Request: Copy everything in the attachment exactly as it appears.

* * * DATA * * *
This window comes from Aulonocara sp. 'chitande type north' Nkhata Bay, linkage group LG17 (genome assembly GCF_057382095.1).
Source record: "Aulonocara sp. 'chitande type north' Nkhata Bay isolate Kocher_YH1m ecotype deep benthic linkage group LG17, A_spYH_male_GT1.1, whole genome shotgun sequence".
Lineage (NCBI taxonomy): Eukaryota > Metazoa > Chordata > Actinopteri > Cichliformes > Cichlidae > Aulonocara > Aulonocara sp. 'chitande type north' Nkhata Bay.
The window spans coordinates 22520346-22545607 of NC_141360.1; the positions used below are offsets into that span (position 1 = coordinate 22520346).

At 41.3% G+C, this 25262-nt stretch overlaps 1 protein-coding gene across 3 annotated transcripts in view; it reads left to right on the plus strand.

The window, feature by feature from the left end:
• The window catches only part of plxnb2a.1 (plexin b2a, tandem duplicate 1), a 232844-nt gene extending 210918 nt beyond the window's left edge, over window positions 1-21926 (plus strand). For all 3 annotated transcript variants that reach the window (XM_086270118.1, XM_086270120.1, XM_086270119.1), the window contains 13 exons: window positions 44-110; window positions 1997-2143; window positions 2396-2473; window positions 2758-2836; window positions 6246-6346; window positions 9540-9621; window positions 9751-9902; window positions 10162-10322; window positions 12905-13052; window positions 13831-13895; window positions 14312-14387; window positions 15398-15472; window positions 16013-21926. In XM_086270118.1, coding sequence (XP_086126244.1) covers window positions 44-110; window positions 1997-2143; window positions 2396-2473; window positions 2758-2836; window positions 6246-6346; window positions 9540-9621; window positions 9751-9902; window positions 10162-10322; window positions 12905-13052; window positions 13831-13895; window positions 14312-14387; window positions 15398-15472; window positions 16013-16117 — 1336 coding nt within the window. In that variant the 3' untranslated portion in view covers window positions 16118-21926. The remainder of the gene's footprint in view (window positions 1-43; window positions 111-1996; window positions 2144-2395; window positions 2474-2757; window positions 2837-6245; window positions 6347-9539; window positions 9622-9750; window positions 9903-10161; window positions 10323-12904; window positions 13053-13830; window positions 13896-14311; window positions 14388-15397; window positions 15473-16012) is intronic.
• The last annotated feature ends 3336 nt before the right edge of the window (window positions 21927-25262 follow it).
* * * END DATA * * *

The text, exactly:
This window comes from Aulonocara sp. 'chitande type north' Nkhata Bay, linkage group LG17 (genome assembly GCF_057382095.1).
Source record: "Aulonocara sp. 'chitande type north' Nkhata Bay isolate Kocher_YH1m ecotype deep benthic linkage group LG17, A_spYH_male_GT1.1, whole genome shotgun sequence".
Lineage (NCBI taxonomy): Eukaryota > Metazoa > Chordata > Actinopteri > Cichliformes > Cichlidae > Aulonocara > Aulonocara sp. 'chitande type north' Nkhata Bay.
The window spans coordinates 22520346-22545607 of NC_141360.1; the positions used below are offsets into that span (position 1 = coordinate 22520346).

At 41.3% G+C, this 25262-nt stretch overlaps 1 protein-coding gene across 3 annotated transcripts in view; it reads left to right on the plus strand.

The window, feature by feature from the left end:
• The window catches only part of plxnb2a.1 (plexin b2a, tandem duplicate 1), a 232844-nt gene extending 210918 nt beyond the window's left edge, over window positions 1-21926 (plus strand). For all 3 annotated transcript variants that reach the window (XM_086270118.1, XM_086270120.1, XM_086270119.1), the window contains 13 exons: window positions 44-110; window positions 1997-2143; window positions 2396-2473; window positions 2758-2836; window positions 6246-6346; window positions 9540-9621; window positions 9751-9902; window positions 10162-10322; window positions 12905-13052; window positions 13831-13895; window positions 14312-14387; window positions 15398-15472; window positions 16013-21926. In XM_086270118.1, coding sequence (XP_086126244.1) covers window positions 44-110; window positions 1997-2143; window positions 2396-2473; window positions 2758-2836; window positions 6246-6346; window positions 9540-9621; window positions 9751-9902; window positions 10162-10322; window positions 12905-13052; window positions 13831-13895; window positions 14312-14387; window positions 15398-15472; window positions 16013-16117 — 1336 coding nt within the window. In that variant the 3' untranslated portion in view covers window positions 16118-21926. The remainder of the gene's footprint in view (window positions 1-43; window positions 111-1996; window positions 2144-2395; window positions 2474-2757; window positions 2837-6245; window positions 6347-9539; window positions 9622-9750; window positions 9903-10161; window positions 10323-12904; window positions 13053-13830; window positions 13896-14311; window positions 14388-15397; window positions 15473-16012) is intronic.
• The last annotated feature ends 3336 nt before the right edge of the window (window positions 21927-25262 follow it).